Many people seem to think that hosting a Tor hidden service is a complex or daunting task. But with Docker you can do it easily and reliably. In this example we will setup a dedicated hidden service (a hidden site in this instance).
First we’ll assume you have docker running on the computer you want to host the hidden service.
In this example we’ll make a directory to contain the configs for the hidden service so we will have the same .onion address. You may want to not mount this in order to get a new address every time you start the container depending on your use case. But here we’ll store it so we can maintain the same address over restarts.
We’ll also start Nginx to host the example site.
First start the Nginx container:
docker run -d --name hsnginx -v /home/username/hiddenservice/www/:/usr/share/nginx/html:ro -d nginx
Here you are telling Docker to run as a daemon with HTML files located in www directory of hiddenservice directory of username. Here we name it hsnginx to use with linking the hidden service container itself.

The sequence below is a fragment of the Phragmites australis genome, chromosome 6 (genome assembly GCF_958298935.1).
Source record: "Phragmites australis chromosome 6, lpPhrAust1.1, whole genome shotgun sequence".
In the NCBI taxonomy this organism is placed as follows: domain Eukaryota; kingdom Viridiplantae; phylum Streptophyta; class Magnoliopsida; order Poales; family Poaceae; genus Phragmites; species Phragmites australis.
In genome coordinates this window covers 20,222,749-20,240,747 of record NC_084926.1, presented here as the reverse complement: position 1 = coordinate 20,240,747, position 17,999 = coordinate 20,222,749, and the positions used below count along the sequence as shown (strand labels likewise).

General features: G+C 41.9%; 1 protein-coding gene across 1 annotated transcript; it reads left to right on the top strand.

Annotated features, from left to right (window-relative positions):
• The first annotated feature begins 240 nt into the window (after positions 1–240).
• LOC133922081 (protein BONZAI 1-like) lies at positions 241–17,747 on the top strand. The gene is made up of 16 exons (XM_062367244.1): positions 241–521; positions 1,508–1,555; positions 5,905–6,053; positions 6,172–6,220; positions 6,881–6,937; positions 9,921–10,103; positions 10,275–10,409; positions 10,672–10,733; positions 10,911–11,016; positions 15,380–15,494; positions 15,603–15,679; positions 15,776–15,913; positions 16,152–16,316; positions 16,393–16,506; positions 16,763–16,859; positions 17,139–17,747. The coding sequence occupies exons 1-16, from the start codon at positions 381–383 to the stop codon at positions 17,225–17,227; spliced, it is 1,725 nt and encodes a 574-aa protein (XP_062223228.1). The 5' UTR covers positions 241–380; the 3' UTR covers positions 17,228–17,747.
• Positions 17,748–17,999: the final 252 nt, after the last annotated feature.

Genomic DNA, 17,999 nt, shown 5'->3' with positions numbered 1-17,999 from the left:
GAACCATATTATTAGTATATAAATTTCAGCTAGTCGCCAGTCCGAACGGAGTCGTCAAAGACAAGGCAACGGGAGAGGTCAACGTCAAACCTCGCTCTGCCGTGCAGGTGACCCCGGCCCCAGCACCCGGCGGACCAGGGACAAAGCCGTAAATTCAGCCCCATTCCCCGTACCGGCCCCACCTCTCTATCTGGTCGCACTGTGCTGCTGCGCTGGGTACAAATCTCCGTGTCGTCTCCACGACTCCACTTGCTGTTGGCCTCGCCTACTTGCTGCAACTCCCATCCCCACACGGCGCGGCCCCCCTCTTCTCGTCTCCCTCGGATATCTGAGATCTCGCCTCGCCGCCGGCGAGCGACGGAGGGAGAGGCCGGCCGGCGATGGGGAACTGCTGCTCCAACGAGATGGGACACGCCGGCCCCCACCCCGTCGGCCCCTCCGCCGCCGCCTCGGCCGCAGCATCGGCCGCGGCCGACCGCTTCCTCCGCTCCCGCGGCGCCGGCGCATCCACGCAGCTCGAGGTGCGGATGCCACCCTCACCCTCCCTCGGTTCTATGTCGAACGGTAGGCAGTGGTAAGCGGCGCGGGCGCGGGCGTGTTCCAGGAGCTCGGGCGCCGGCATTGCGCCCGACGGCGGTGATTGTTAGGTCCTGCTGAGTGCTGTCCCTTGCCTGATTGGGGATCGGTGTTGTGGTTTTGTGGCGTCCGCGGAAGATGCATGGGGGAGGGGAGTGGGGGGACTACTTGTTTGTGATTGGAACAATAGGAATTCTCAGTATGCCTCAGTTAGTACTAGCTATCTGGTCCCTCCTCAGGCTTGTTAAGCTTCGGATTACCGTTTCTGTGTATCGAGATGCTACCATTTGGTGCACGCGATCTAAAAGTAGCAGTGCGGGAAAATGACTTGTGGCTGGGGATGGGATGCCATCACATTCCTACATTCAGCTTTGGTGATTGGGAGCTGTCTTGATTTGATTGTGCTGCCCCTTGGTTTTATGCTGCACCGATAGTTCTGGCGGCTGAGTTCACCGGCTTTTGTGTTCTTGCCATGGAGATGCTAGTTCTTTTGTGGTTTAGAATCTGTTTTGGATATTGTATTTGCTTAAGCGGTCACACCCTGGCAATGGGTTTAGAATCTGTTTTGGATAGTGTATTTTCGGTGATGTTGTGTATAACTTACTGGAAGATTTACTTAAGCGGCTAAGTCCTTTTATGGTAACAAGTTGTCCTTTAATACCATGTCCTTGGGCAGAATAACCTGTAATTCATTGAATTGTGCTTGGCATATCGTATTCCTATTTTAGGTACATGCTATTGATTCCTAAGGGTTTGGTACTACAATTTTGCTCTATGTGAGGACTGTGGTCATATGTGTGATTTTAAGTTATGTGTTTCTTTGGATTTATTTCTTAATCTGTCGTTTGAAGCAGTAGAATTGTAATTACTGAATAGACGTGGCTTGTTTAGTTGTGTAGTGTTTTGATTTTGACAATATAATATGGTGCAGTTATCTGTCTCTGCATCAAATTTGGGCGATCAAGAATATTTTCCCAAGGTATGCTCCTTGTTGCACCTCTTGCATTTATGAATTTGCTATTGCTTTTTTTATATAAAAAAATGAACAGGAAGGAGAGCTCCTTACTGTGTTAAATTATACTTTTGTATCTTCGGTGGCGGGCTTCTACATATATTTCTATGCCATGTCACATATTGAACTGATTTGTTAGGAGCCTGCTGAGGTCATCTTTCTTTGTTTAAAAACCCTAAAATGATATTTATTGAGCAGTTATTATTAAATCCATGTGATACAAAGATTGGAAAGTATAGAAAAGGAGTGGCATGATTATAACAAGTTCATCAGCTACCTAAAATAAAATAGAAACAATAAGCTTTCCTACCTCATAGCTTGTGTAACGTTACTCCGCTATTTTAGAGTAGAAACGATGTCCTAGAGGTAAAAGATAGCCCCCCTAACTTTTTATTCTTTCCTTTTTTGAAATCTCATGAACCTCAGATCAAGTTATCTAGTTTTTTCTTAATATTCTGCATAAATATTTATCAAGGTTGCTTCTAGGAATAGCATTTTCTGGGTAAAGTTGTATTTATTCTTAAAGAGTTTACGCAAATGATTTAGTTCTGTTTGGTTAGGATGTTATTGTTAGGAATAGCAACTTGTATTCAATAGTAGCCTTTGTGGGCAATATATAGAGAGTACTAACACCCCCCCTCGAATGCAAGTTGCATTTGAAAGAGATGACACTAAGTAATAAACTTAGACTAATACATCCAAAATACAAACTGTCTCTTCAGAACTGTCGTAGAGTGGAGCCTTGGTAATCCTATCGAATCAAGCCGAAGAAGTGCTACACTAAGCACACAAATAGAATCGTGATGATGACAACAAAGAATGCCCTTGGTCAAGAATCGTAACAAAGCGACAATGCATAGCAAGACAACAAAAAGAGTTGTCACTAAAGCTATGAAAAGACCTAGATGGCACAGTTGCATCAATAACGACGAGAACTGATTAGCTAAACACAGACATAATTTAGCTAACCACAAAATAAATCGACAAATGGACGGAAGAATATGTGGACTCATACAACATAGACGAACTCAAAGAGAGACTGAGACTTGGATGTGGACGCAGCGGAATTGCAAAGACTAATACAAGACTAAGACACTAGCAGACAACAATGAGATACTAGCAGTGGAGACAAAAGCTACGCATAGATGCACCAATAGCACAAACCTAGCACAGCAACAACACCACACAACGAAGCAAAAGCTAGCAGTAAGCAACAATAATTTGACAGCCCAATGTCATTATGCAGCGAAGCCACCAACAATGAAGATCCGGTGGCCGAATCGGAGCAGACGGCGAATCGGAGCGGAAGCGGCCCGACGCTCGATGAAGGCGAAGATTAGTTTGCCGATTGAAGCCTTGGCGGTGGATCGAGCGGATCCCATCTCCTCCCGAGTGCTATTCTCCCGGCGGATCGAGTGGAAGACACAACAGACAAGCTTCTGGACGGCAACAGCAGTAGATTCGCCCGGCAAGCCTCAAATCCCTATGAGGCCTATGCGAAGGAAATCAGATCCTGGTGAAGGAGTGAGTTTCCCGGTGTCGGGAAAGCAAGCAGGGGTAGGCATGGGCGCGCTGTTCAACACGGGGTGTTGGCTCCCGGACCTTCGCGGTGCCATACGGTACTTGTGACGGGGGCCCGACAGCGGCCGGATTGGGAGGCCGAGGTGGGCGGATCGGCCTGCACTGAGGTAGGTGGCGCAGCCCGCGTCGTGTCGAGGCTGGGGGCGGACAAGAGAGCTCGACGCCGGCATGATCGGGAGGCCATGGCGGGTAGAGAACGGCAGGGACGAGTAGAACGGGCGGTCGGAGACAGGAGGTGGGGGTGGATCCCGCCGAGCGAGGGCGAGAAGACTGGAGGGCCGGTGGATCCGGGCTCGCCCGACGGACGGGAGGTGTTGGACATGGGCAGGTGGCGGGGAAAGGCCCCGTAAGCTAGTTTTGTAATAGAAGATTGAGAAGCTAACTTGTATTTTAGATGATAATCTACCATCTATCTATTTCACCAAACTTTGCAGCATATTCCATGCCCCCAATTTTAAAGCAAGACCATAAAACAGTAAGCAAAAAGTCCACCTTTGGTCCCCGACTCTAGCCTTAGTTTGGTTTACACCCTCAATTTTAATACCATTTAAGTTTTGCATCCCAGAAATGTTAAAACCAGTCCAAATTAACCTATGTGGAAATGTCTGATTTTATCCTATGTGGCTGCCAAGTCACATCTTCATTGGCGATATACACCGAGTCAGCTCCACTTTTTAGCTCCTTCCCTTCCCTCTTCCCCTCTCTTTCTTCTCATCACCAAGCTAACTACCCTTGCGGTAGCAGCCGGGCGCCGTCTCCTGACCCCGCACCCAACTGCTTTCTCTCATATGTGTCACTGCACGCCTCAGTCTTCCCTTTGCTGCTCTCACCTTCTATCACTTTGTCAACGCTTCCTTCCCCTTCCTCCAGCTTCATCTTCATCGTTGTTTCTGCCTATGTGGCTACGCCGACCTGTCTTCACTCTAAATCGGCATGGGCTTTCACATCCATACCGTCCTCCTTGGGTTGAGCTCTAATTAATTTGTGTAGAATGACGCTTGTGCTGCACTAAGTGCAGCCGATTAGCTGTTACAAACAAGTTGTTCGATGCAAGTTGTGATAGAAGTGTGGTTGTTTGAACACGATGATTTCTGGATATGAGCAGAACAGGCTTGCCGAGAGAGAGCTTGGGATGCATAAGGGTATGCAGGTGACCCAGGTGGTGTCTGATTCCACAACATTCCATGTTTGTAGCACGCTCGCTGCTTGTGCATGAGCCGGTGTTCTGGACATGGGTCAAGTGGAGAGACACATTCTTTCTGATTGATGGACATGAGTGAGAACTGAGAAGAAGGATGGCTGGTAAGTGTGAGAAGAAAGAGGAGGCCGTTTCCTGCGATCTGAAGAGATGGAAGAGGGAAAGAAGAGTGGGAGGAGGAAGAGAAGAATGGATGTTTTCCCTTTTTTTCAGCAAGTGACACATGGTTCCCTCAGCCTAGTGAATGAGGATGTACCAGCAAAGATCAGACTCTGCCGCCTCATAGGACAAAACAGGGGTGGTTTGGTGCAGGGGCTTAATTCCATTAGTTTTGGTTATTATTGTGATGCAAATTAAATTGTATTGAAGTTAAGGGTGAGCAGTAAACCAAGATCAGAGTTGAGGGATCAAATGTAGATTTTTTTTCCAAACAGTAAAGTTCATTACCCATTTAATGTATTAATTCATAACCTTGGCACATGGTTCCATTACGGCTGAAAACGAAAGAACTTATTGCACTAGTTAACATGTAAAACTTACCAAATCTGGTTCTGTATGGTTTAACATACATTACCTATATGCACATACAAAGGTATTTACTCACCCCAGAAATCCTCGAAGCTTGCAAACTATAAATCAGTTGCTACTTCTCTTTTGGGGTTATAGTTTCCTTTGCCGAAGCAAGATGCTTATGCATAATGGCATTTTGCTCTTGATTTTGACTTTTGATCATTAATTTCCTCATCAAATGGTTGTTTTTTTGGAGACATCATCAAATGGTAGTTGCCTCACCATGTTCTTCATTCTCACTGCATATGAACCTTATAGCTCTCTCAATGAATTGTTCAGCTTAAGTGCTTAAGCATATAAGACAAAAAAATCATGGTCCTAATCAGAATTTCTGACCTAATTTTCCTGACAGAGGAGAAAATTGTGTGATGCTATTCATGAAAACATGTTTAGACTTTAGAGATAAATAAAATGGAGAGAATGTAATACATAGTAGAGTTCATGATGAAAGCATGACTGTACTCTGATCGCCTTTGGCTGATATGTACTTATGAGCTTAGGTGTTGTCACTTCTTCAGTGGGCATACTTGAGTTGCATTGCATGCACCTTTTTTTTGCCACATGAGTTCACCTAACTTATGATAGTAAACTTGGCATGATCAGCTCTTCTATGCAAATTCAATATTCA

Now start the hidden service container:
docker run -ti --link hsnginx -v /home/username/hiddenservice/config/:/var/lib/tor/hidden_service/ -d goldy/tor-hidden-service
This starts Tor and serving the hidden service provided by linking to hsnginx. To see the .onion name of your service look in /home/username/hiddenservice/config/ for the hostname file under hsnginx.
You now have a hidden service running Nginx. You can also use Apache or WordPress or any other initial container.
DISCLAIMER: I have only tested this on an Ubuntu Linux server and can not guarantee that your hidden service running in this manner will or will not leak information that might help to identify who is hosting it. Please do your own due diligence if wanting to use Docker to host a hidden service that needs complete anonymity. If you were to use Docker containers to host your hidden service you would most likely also want to add a restart policy to the run command. Use at your own risk.